4. Green Beans

Green beans are another fantastic choice, and they’re so easy to preserve. My grandma told me that her grandparents had shelves full of canned green beans. The plants grow so abundantly, making it easy to put back for the rest of the year.

Fresh green beans

They pack a calorie punch, just like dried beans. You can grow several plantings of green beans in one summer, depending on your location.

Green beans are filling and versatile. They can be fried, roasted, steamed, or baked. With the right recipe, anyone can enjoy munching on green beans.

You can check out my articles about growing and preserving green beans.

5. Wheat

This is the first year that we are trying to grow wheat, and I’m wildly excited. I geek out whenever we add new crops that I’ve never grown.

It’s pretty clear why wheat is a staple crop for homesteaders. You can find a variety of different heirloom wheat seeds to grow; I do suggest heirloom because many wheat seeds are GMOs.

On average, you can grow 6 pounds of wheat in 100 square feet. Unless you have a big area, you won’t be able to be 100% wheat self-sufficient, but you could grow something else and barter with someone else who grows more wheat than you.

6. Cabbage

There is nothing like a hearty cabbage soup in the middle of the winter, and that’s made possible by the storage ability of cabbage. Cabbage is extremely cold hardy, and they can grow in the garden well into the late fall or early winter, depending on your Persephone Days.

Cabbage Head

When it gets to be too cold outside, you can move cabbages into your root cellar or your greenhouse. While the heads can stay good for 3-4 months when stored properly you also can try freezing fresh cabbage heads or turning your cabbage into sauerkraut, a fermented food

Sauerkraut is a traditional way to preserve cabbage. If you’ve never tried fermenting, don’t panic; fermenting for beginners is so easy!

7. Winter Squash

There are so many interesting options for winter squash. I typically only grow butternut squash and acorn squash, but this year, I found some interesting new choices to try. Be creative, and try something different!

Winter squashes are rich in fiber, and vitamins A and C. Some can store up to a year before they go bad, which is why homesteaders for centuries have kept winter squash in their root cellars.

You can grow 50-90 pounds per 100 square feet, which is a lot of food in a small area. They store well in a shed until frost, but you will need to keep them in a frost-free area through the winter.

8. Greens – Kale, Spinach & Collards

You need to have some greens for your staple crops. Collards and kale both belong in the cabbage family, so they handle cold temperatures well.

When you grow greens as a staple crops for self-sufficiency, you do want something that is a cut and come again crop. That lets you harvest the crops throughout the growing season as you want. You also want plants that you can grow well into the colder months with the help of season extenders.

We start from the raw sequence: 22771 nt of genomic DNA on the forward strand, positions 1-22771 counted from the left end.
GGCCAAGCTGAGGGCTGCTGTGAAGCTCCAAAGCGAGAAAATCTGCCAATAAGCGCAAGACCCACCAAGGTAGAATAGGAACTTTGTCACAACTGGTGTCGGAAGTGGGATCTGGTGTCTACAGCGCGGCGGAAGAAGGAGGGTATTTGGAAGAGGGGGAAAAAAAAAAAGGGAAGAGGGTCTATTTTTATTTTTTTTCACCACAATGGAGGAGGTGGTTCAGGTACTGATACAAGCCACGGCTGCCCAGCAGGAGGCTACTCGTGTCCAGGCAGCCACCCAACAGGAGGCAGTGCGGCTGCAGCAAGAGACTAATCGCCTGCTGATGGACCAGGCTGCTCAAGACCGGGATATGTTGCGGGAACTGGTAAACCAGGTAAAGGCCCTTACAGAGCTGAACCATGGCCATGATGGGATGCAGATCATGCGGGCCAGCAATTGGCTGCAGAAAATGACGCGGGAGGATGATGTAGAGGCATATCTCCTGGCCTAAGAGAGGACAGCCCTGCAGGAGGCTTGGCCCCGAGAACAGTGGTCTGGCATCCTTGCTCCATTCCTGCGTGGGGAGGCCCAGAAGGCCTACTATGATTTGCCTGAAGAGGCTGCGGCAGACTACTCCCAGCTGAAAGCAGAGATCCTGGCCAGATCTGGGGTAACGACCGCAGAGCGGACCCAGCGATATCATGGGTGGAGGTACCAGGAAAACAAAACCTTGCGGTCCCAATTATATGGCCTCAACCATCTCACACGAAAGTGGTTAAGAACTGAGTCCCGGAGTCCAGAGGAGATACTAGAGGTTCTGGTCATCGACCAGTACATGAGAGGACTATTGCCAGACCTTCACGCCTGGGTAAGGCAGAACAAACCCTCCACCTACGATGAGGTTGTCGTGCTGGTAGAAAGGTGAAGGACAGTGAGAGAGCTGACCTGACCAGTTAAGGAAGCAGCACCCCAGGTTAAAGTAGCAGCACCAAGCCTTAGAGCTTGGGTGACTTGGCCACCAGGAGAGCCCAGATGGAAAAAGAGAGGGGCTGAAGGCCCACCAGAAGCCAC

Try growing greens in a DIY mini hoop house!

9. Carrots

Another vegetable that can be stored in a root cellar for long periods is carrots. Carrots also can overwinter in your garden if you add layers of straw as an insulator.

This year, as I prepared my garden beds, I found several carrots that I missed from the previous year still in my beds. They tasted great!

Cutting Carrots

You can use succession planting, as I do, to grow an abundance of carrots. Every 2-3 weeks, I plant 2-3 more rows of carrots. By the time I reach the end of my garden bed, I can harvest the first rows that I planted earlier.

Storing carrots in a root cellar or your basement is so easy. We use our garage because it’s colder than our basement; you want the temperatures to be around 32-38 degrees F in the winter. Fill a bucket with damp sand, peat moss, or sawdust. Put the carrots in the bucket, covering with whatever material you picked. Make sure they don’t touch each other.

That’s Not All You Should Grow

Don’t think that your garden should ONLY be staple crops!

I think tomatoes are one of THE most important crops that I grow. I need to can at least 52 quarts of tomatoes each year for my family. However, tomatoes by themselves don’t provide a lot of calories for my family, which is why they aren’t a staple crop.

We would survive without them, but we grow them to help make our dishes more flavorful.

I consider onions and garlic essential crops as well, but in the end, you cannot just eat bulbs of garlic or onions.

Okay, you CAN, but no one is going to do that. Finding the right balance of staple crops and other vegetables that your family enjoys is the key to feeding your family and becoming more self-sufficient.

Feed Your Family This Year

With the right staple crops, you can decrease your dependency on the store and start to feed your family from the garden. Growing your own food is a feeling like none other.

When the world goes crazy, you know that your cupboards will stay full.


I want to help you learn how to feed your family. Take a look at my book, The Vegetable Garden, where I show you how to plan and grow all of the food your family needs to survive.

Use the code FeedMyFamily for 50% off your purchase.